“I don’t understand why all these statues are still there”, remarked a new acquaintance in reference to the classical apartheid and colonial monuments dotted around the city of Cape Town. I often have to field this question after explaining my work on heritage formation and commemorative culture in post-apartheid South Africa. The short answer is that the state’s abandonment of iconoclasm—except for the most egregious cases—stems from the values of reconciliation and nation-building that inform the democratic dispensation. Our culture of monumental tolerance goes back to apartheid.
On June 6 1944, more than 150,000 Allied troops landed in Normandy. Their number rose to 1.5m over the next six weeks. With them came millions of tons of equipment, ranging from munitions, vehicles, food, and fuel to prefabricated floating harbours.
What we call one another and how we identify ourselves in South Africa is an expression of a complex relationship of sameness and difference, belonging and exclusion. By RAYMOND SUTTNER.
How we are “named” and how we identify ourselves is not whimsical, but carries the weight of historical experience.
Because terminology is seldom neutral we need to examine why some usage is adopted or disappears and what purpose using or not using one or other term serves.
THE state of the nation address many in the mainstream want to hear is not the one the country needs to hear. Tuesday’s address should help answer two important questions.
Does the new government want to bargain with the business sector and other interests to chart a new path for the economy, or does it believe it can fix problems on its own? Are poverty and inequality still high on its agenda or has its attention turned elsewhere? Much of the debate wants to hear an address that does not "waffle" about policy but promises to "get things done".
On Monday 17th March, I attended a conference to showcase PhD research organised by the Africa Research Student Network, which provides a forum for London-based, Africa-focused research students to discuss and learn from one another’s work. The keynote address was delivered by Dr. Funmi Olonisakin, founding Director of the African Leadership Centre; here are five things to remember when researching Africa, inspired by Dr Olonisakin’s talk.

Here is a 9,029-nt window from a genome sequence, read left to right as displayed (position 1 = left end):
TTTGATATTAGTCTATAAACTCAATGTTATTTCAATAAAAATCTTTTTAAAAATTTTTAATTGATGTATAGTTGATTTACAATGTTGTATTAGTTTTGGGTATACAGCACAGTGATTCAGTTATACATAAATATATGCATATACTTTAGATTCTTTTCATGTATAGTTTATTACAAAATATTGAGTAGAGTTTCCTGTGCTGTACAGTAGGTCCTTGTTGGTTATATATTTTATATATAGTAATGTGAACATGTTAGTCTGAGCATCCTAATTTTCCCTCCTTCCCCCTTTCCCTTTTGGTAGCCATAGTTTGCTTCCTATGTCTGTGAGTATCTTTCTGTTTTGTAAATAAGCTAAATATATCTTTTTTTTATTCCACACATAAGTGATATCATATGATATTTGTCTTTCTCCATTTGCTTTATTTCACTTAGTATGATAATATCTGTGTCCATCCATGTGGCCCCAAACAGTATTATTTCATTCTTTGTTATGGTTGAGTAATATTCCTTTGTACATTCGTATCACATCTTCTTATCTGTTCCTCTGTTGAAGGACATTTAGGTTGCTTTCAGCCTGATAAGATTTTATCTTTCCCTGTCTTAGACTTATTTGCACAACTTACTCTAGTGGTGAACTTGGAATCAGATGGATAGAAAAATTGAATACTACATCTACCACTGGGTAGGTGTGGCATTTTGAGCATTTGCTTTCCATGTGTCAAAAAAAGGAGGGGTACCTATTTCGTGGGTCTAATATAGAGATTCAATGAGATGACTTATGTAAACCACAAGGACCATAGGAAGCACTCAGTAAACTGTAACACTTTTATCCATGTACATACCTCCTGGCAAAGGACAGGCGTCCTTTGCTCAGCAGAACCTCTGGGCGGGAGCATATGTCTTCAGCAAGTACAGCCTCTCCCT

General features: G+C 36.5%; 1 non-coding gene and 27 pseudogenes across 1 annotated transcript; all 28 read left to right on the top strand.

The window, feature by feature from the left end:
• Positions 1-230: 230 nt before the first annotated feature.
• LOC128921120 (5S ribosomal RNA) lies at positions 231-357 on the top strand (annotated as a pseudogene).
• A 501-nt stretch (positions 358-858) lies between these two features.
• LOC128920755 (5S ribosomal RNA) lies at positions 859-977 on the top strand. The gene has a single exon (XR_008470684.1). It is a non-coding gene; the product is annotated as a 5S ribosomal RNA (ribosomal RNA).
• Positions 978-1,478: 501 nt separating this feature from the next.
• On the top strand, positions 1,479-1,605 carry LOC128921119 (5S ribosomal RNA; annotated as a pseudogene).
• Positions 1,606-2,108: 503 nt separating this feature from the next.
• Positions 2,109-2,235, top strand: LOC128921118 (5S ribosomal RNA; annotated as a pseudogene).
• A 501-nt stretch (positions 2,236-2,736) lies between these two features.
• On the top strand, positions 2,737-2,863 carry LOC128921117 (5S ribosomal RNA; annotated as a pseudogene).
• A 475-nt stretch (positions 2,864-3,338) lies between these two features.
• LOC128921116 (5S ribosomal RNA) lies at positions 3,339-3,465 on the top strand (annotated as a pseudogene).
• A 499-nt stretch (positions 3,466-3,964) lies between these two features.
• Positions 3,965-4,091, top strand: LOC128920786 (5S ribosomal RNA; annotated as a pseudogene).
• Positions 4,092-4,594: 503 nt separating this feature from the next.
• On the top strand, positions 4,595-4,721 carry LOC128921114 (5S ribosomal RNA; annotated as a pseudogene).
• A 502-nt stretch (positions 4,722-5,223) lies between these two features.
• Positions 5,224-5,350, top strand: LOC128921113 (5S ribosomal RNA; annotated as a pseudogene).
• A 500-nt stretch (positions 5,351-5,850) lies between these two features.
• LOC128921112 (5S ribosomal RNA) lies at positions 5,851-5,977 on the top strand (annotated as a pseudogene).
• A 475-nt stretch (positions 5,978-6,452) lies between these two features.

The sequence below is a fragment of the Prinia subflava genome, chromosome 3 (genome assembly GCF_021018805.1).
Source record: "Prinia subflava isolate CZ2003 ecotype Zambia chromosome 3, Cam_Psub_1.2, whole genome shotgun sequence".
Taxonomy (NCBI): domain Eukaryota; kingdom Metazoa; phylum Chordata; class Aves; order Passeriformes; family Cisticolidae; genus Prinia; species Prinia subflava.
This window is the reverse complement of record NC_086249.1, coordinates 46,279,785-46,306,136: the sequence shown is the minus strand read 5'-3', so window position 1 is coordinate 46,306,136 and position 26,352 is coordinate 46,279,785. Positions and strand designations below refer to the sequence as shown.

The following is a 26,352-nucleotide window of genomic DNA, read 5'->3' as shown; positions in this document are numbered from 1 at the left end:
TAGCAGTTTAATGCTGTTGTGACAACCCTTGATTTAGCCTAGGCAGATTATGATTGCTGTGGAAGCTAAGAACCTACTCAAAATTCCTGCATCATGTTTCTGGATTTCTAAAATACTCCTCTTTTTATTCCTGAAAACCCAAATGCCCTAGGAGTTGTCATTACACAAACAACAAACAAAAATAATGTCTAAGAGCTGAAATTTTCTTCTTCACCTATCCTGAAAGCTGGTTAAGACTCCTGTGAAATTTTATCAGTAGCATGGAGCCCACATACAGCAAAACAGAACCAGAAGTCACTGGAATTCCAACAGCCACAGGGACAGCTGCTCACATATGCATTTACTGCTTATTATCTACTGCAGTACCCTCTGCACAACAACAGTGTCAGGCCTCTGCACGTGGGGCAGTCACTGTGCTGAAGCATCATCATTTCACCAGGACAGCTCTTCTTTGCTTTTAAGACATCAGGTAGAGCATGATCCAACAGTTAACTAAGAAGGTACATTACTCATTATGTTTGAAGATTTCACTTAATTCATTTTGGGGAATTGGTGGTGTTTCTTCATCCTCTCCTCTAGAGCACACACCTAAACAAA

1. Africa does not exist in a vacuum
The writer says that by dismissing Nhlanhla Nene (above), President Jacob Zuma pulled the plug on all South Africans. File picture: Nic Bothma
Why has President Jacob Zuma’s decision to sack Nhlanhla Nene caused such a fuss? Has Zuma crossed an important line or is this only a threat to the wealthy?
President Jacob Zuma listens to the state of the nation debate in Parliament. Picture: GCIS
AFTER Nhlanhla Nene was fired, cyber and print commentary, searching for an explanation, grasped at several terms: state capture, cronyism, patronage. The essence of the argument is that President Jacob Zuma’s actions were motivated by self-interest and the interests of family, friends and associates.
Protesters wave banners and flags calling for the resignation of President Jacob Zuma in Johannesburg on Wednesday. Picture: AFP PHOTO/MUJAHID SAFODIEN
SOMETIMES, failing to see a society’s strengths can be as much of a problem as ignoring its weaknesses. Which is why much of the reaction to Pravin Gordhan’s return as finance minister did us no favours by presenting a victory for SA as a defeat.
COURT DATES: The ‘spy tapes’ and ‘pay back the money’ matters, in which president Zuma is embroiled, come up in the new year. Picture: SUNDAY TIMES
PRESIDENT Jacob Zuma is no stranger to court, but in February and March, two cases will be heard that could have significant personal consequences for him. After more than six years of legal wrangling, the court case that could lead to Mr Zuma facing corruption charges once again has finally been set down to be heard in March.